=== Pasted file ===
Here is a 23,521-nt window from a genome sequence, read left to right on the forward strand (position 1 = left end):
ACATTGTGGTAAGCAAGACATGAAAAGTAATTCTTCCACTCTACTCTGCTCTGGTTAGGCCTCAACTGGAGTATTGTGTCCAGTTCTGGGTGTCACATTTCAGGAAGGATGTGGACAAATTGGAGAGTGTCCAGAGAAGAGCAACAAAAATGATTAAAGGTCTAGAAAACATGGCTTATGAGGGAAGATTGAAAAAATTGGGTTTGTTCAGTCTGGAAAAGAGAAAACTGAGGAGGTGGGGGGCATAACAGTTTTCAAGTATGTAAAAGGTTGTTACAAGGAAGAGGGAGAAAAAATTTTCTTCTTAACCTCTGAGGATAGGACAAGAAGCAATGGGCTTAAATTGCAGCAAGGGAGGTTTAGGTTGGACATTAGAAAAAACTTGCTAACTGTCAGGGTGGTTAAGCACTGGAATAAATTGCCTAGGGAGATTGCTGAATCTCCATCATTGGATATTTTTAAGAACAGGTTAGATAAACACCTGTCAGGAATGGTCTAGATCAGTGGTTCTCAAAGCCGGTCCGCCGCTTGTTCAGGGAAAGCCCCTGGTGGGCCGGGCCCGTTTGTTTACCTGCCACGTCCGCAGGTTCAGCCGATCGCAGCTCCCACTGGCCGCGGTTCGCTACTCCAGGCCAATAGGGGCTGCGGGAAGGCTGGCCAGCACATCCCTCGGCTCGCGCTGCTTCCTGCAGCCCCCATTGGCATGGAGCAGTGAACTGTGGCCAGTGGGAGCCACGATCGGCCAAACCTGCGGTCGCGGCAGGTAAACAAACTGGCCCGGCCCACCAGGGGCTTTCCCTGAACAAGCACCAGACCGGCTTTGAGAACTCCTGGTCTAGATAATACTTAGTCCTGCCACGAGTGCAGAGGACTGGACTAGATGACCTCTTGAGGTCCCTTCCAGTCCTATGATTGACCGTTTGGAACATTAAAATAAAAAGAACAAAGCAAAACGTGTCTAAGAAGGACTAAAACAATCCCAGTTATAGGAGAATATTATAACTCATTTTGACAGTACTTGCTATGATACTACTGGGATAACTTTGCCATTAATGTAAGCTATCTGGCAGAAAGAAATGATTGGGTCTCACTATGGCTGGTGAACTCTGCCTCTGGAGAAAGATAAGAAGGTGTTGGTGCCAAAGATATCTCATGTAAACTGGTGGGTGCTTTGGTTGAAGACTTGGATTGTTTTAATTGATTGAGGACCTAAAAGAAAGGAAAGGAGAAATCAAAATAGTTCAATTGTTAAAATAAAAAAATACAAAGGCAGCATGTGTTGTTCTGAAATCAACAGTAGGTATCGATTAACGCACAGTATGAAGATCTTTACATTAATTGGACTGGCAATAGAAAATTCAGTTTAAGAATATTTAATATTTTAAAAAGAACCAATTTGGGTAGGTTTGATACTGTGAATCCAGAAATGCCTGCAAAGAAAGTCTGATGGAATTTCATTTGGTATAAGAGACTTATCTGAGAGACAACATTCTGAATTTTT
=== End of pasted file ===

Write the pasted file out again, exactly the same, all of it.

Here is a 23,521-nt window from a genome sequence, read left to right on the forward strand (position 1 = left end):
ACATTGTGGTAAGCAAGACATGAAAAGTAATTCTTCCACTCTACTCTGCTCTGGTTAGGCCTCAACTGGAGTATTGTGTCCAGTTCTGGGTGTCACATTTCAGGAAGGATGTGGACAAATTGGAGAGTGTCCAGAGAAGAGCAACAAAAATGATTAAAGGTCTAGAAAACATGGCTTATGAGGGAAGATTGAAAAAATTGGGTTTGTTCAGTCTGGAAAAGAGAAAACTGAGGAGGTGGGGGGCATAACAGTTTTCAAGTATGTAAAAGGTTGTTACAAGGAAGAGGGAGAAAAAATTTTCTTCTTAACCTCTGAGGATAGGACAAGAAGCAATGGGCTTAAATTGCAGCAAGGGAGGTTTAGGTTGGACATTAGAAAAAACTTGCTAACTGTCAGGGTGGTTAAGCACTGGAATAAATTGCCTAGGGAGATTGCTGAATCTCCATCATTGGATATTTTTAAGAACAGGTTAGATAAACACCTGTCAGGAATGGTCTAGATCAGTGGTTCTCAAAGCCGGTCCGCCGCTTGTTCAGGGAAAGCCCCTGGTGGGCCGGGCCCGTTTGTTTACCTGCCACGTCCGCAGGTTCAGCCGATCGCAGCTCCCACTGGCCGCGGTTCGCTACTCCAGGCCAATAGGGGCTGCGGGAAGGCTGGCCAGCACATCCCTCGGCTCGCGCTGCTTCCTGCAGCCCCCATTGGCATGGAGCAGTGAACTGTGGCCAGTGGGAGCCACGATCGGCCAAACCTGCGGTCGCGGCAGGTAAACAAACTGGCCCGGCCCACCAGGGGCTTTCCCTGAACAAGCACCAGACCGGCTTTGAGAACTCCTGGTCTAGATAATACTTAGTCCTGCCACGAGTGCAGAGGACTGGACTAGATGACCTCTTGAGGTCCCTTCCAGTCCTATGATTGACCGTTTGGAACATTAAAATAAAAAGAACAAAGCAAAACGTGTCTAAGAAGGACTAAAACAATCCCAGTTATAGGAGAATATTATAACTCATTTTGACAGTACTTGCTATGATACTACTGGGATAACTTTGCCATTAATGTAAGCTATCTGGCAGAAAGAAATGATTGGGTCTCACTATGGCTGGTGAACTCTGCCTCTGGAGAAAGATAAGAAGGTGTTGGTGCCAAAGATATCTCATGTAAACTGGTGGGTGCTTTGGTTGAAGACTTGGATTGTTTTAATTGATTGAGGACCTAAAAGAAAGGAAAGGAGAAATCAAAATAGTTCAATTGTTAAAATAAAAAAATACAAAGGCAGCATGTGTTGTTCTGAAATCAACAGTAGGTATCGATTAACGCACAGTATGAAGATCTTTACATTAATTGGACTGGCAATAGAAAATTCAGTTTAAGAATATTTAATATTTTAAAAAGAACCAATTTGGGTAGGTTTGATACTGTGAATCCAGAAATGCCTGCAAAGAAAGTCTGATGGAATTTCATTTGGTATAAGAGACTTATCTGAGAGACAACATTCTGAATTTTT